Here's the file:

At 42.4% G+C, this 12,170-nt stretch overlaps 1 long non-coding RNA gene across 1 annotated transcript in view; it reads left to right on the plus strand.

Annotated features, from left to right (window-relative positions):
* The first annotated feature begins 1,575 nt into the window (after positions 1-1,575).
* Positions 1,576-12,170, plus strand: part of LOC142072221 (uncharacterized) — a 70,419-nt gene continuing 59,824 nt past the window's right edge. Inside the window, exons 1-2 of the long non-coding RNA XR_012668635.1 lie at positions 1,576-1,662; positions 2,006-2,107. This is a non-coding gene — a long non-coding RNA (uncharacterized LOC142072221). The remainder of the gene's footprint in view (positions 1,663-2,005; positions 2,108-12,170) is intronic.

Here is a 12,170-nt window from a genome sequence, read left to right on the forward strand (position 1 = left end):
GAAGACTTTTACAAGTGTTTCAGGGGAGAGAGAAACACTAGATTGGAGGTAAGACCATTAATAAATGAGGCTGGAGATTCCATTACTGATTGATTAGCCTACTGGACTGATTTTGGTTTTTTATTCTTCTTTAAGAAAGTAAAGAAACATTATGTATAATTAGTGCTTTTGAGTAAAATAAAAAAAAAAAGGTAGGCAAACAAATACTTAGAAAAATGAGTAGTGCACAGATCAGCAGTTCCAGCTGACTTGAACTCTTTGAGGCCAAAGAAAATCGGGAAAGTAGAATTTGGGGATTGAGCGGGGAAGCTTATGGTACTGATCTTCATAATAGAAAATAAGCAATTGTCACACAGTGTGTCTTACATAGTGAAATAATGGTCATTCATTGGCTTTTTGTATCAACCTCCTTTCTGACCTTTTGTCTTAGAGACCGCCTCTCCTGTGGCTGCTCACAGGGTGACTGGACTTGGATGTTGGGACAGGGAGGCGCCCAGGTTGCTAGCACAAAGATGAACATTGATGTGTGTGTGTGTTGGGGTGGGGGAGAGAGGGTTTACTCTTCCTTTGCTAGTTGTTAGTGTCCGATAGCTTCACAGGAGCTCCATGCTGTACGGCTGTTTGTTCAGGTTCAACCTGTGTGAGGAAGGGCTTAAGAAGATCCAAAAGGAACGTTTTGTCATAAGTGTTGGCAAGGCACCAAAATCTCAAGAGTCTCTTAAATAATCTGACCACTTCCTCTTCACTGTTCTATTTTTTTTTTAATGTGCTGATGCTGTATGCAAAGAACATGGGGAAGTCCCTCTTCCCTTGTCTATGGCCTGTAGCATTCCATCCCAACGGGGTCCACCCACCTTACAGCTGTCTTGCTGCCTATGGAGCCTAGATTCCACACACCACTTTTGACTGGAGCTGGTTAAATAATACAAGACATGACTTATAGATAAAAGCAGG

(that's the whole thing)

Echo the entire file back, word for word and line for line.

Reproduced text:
At 42.4% G+C, this 12,170-nt stretch overlaps 1 long non-coding RNA gene across 1 annotated transcript in view; it reads left to right on the plus strand.

Annotated features, from left to right (window-relative positions):
* The first annotated feature begins 1,575 nt into the window (after positions 1-1,575).
* Positions 1,576-12,170, plus strand: part of LOC142072221 (uncharacterized) — a 70,419-nt gene continuing 59,824 nt past the window's right edge. Inside the window, exons 1-2 of the long non-coding RNA XR_012668635.1 lie at positions 1,576-1,662; positions 2,006-2,107. This is a non-coding gene — a long non-coding RNA (uncharacterized LOC142072221). The remainder of the gene's footprint in view (positions 1,663-2,005; positions 2,108-12,170) is intronic.

Here is a 12,170-nt window from a genome sequence, read left to right on the forward strand (position 1 = left end):
GAAGACTTTTACAAGTGTTTCAGGGGAGAGAGAAACACTAGATTGGAGGTAAGACCATTAATAAATGAGGCTGGAGATTCCATTACTGATTGATTAGCCTACTGGACTGATTTTGGTTTTTTATTCTTCTTTAAGAAAGTAAAGAAACATTATGTATAATTAGTGCTTTTGAGTAAAATAAAAAAAAAAAGGTAGGCAAACAAATACTTAGAAAAATGAGTAGTGCACAGATCAGCAGTTCCAGCTGACTTGAACTCTTTGAGGCCAAAGAAAATCGGGAAAGTAGAATTTGGGGATTGAGCGGGGAAGCTTATGGTACTGATCTTCATAATAGAAAATAAGCAATTGTCACACAGTGTGTCTTACATAGTGAAATAATGGTCATTCATTGGCTTTTTGTATCAACCTCCTTTCTGACCTTTTGTCTTAGAGACCGCCTCTCCTGTGGCTGCTCACAGGGTGACTGGACTTGGATGTTGGGACAGGGAGGCGCCCAGGTTGCTAGCACAAAGATGAACATTGATGTGTGTGTGTGTTGGGGTGGGGGAGAGAGGGTTTACTCTTCCTTTGCTAGTTGTTAGTGTCCGATAGCTTCACAGGAGCTCCATGCTGTACGGCTGTTTGTTCAGGTTCAACCTGTGTGAGGAAGGGCTTAAGAAGATCCAAAAGGAACGTTTTGTCATAAGTGTTGGCAAGGCACCAAAATCTCAAGAGTCTCTTAAATAATCTGACCACTTCCTCTTCACTGTTCTATTTTTTTTTTAATGTGCTGATGCTGTATGCAAAGAACATGGGGAAGTCCCTCTTCCCTTGTCTATGGCCTGTAGCATTCCATCCCAACGGGGTCCACCCACCTTACAGCTGTCTTGCTGCCTATGGAGCCTAGATTCCACACACCACTTTTGACTGGAGCTGGTTAAATAATACAAGACATGACTTATAGATAAAAGCAGG